And what is “the double rule of three”?  I found this definition: The Double Rule of Three, sometimes called Compound Proportion, teaches by having five numbers given to find a sixth which, if the proportion be direct, must bear the same proportion to the fourth and fifth, as the third does to the first and second.  Lewis was a mathematician, so it’s not surprising he’d insert this rule into his poem.  As clear as day to him perhaps, but not to me!!


Nonsense (1932) Arturo Souto
source Wikiart

For the most part, this work appears to be a poem of nonsense, meant to be humorous but I do think looking deeper tells us something about the writer at least, and perhaps how we respond to it tells us something about ourselves.  I do like Carroll’s absurdity so the poem was a pleasure to read.  It was first published in his book Sylvie and Bruno, a book that was apparently lacking Carroll’s usual good humour and charm. The “song” was recited throughout the book in little snippets and doesn’t have much relation to the story; again it’s there for humour and entertainment.  I did enjoy the insertion of “he thought he saw a Garden door that opened with a key,” which of course reminds me of Alice in Wonderland, a favourite of mine.

And for poetry buffs, the poem is comprised of 9 stanzas which have 6 lines each and are arranged in the rhyme scheme of ABCBDB.

A Paradox

A Paradox (1905) Frances Macdonald
source Wikiart

Since many of us are house-bound, or at the very least have more time on our hands, I’m going to offer some challenges in my upcoming reviews.  It’s up to you to accept them or not.  The challenge for next 5 days:  see how many paradoxes you can find, in life or in literature or wherever you can find them?!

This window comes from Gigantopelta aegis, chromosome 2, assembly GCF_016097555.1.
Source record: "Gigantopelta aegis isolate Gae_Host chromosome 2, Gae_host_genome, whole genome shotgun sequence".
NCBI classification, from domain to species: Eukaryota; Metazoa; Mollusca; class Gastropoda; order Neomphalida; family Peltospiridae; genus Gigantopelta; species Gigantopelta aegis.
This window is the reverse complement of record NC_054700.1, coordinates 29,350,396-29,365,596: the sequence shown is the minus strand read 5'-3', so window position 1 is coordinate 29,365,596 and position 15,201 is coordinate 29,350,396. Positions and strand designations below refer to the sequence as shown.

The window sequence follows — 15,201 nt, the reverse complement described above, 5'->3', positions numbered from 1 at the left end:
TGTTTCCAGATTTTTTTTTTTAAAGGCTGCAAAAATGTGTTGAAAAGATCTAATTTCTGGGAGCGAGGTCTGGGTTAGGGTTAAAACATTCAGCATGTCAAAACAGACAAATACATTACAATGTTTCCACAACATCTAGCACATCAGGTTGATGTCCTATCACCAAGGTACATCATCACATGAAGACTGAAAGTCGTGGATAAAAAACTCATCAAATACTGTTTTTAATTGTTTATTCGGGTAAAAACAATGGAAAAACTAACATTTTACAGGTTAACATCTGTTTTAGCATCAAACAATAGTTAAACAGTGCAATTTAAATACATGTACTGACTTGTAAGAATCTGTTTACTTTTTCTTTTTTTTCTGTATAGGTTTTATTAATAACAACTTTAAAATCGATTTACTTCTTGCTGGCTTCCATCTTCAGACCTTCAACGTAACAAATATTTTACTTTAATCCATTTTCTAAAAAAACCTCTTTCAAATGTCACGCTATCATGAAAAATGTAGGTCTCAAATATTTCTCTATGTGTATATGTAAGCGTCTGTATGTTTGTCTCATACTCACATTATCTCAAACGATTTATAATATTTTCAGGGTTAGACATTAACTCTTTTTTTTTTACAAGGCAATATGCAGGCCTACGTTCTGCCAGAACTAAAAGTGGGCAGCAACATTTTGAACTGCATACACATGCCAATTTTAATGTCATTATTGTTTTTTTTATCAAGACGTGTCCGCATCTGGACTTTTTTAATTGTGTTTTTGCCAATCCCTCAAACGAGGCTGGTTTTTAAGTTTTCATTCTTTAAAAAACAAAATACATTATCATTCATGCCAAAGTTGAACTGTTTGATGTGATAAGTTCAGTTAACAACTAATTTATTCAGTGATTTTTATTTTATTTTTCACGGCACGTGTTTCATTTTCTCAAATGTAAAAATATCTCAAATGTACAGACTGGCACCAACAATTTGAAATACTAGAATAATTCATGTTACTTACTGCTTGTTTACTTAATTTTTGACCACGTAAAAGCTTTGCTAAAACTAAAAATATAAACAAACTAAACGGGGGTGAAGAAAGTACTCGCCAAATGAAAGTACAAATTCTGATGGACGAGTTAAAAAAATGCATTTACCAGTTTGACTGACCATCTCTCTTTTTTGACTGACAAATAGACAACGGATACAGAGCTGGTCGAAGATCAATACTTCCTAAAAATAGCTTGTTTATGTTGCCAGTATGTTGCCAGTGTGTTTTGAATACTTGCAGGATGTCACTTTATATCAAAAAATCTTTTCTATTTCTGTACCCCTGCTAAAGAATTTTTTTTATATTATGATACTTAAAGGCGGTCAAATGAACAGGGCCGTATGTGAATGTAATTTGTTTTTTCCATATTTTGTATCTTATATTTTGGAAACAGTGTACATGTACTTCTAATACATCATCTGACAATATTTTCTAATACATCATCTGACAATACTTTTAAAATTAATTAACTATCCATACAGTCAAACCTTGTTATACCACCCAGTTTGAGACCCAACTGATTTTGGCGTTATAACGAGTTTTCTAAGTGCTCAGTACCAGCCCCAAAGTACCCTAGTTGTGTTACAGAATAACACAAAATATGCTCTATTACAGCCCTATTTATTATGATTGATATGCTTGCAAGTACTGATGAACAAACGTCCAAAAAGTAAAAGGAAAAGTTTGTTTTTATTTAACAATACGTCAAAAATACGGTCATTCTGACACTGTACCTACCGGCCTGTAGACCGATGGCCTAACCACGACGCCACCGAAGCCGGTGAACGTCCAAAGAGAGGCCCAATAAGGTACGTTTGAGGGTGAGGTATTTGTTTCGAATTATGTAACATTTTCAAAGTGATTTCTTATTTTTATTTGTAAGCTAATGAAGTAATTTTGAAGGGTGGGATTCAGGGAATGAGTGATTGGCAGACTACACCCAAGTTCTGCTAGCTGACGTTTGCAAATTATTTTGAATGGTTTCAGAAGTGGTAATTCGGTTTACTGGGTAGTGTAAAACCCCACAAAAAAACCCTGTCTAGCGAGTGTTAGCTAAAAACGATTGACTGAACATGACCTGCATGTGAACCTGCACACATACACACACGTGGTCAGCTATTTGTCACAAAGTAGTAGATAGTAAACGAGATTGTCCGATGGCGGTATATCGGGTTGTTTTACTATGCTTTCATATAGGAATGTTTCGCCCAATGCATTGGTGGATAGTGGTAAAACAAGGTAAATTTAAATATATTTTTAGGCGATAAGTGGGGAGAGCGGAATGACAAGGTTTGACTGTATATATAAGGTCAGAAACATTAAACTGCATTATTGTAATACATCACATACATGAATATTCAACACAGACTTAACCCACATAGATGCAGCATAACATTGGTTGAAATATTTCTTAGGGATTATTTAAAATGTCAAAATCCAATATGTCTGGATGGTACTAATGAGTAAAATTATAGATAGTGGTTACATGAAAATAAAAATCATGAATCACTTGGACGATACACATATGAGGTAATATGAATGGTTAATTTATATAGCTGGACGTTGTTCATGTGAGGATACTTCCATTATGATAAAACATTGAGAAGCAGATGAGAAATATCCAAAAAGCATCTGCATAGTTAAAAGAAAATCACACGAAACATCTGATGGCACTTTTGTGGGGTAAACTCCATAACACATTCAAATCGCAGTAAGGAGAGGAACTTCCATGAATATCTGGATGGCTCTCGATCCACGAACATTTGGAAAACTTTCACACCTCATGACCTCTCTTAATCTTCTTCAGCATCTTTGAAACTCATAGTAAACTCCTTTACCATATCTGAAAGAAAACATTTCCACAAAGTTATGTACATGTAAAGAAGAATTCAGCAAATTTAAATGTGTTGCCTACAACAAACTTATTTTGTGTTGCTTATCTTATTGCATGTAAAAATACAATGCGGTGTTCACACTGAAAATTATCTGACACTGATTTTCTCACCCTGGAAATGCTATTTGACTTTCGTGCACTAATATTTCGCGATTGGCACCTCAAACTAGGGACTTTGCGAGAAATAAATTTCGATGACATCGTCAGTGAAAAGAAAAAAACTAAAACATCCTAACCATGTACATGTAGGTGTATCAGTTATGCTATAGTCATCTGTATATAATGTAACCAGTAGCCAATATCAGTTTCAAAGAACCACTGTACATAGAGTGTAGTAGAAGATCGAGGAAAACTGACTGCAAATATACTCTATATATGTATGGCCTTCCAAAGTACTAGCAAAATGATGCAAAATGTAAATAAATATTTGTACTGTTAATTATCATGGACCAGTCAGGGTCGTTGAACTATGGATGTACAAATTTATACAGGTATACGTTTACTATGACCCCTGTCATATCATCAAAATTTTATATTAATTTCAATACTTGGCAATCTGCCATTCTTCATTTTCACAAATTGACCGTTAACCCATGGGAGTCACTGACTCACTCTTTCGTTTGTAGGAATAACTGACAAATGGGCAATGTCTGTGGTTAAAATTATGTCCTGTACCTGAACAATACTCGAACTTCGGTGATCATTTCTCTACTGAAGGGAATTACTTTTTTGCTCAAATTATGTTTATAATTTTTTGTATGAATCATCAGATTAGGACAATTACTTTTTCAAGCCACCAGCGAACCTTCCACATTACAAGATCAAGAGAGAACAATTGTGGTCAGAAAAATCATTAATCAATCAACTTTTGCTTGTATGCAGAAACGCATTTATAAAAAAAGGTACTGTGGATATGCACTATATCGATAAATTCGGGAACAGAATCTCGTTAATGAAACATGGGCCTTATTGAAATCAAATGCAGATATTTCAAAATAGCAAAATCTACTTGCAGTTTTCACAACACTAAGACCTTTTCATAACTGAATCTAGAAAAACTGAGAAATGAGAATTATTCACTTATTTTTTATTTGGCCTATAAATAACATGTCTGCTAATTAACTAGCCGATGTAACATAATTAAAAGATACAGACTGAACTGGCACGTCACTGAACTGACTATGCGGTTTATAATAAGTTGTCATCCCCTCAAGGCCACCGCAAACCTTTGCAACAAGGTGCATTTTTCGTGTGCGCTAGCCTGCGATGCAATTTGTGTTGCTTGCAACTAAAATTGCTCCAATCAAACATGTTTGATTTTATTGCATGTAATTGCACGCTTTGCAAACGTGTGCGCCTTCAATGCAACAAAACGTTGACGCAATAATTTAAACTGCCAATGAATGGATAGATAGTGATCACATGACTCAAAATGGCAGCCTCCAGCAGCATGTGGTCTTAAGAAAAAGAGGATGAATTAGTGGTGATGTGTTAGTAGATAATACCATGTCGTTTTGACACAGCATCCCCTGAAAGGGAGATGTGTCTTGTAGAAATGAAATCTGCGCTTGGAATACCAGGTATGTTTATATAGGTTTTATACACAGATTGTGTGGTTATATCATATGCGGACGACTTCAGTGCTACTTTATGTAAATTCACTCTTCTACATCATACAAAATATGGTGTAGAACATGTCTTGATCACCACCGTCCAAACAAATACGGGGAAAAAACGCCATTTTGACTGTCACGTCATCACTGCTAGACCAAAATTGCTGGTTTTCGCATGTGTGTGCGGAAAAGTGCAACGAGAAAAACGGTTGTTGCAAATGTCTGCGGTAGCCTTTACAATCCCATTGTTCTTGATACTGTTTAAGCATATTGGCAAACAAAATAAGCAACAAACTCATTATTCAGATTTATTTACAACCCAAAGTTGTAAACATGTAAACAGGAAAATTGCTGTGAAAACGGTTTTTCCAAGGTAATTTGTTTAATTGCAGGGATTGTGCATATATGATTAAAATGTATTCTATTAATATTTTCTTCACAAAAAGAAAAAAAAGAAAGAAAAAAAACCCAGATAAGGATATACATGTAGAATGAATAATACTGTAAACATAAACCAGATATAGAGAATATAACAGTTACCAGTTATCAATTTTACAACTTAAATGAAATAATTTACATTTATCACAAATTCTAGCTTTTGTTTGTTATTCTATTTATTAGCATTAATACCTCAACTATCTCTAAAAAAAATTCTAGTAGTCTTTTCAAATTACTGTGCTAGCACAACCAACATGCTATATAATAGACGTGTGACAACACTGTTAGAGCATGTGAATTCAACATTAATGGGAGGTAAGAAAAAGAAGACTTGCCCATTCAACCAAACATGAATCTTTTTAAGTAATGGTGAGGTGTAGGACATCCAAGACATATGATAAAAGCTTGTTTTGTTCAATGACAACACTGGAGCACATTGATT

PARADOX: a seemingly absurd or self-contradictory statement or proposition that when investigated or explained may prove to be well founded or true.


Jack of Diamonds



Top Photo courtesy of Carola68 on Pixabay

17 thoughts on “The Mad Gardener’s Song by Lewis Carroll

  1. The Double Rule of Three is clear as mud to me too! 😀 I actually enjoyed the poem. I don’t understand a lot of poetry but this was fun in the way a campfire song or similar is fun to sing.

    I will be on the lookout for paradoxes though I’m afraid I might not recognize them.

  2. that’s where i am now… wonderful poem and love Dodgson! and spectacular pics as well… this is yet another attempt to comment which probably won’t work either…

    • I found you, Mudpuddle, but I’m having a difficult time commenting on blogger sites unless there’s a pop-up box. I will make another attempt though.

  3. Thanks for making me look again at this poem, I agree, a first quick read does leave me with a feeling of sense that became more unsettled each time I re-read it. Interesting.

    Nice challenge. I’m off to clarify how I define the boundaries of paradox.

    • it kind of made me want to inhabit the imagined world. Well, at least for awhile it would be fun.

      I’m looking for paradoxes myself. I tend to link them with oxymorons and irony. I need more practice to make the distinctions. Thanks for stopping by, Cath!

  4. Great post! I don’t think I have read this one before. I think I will start catching up on my Deal Me In challenge in the next few days… I did a few in Jan/Feb and then stopped. I probably won’t post until I have drawn a few more cards, though.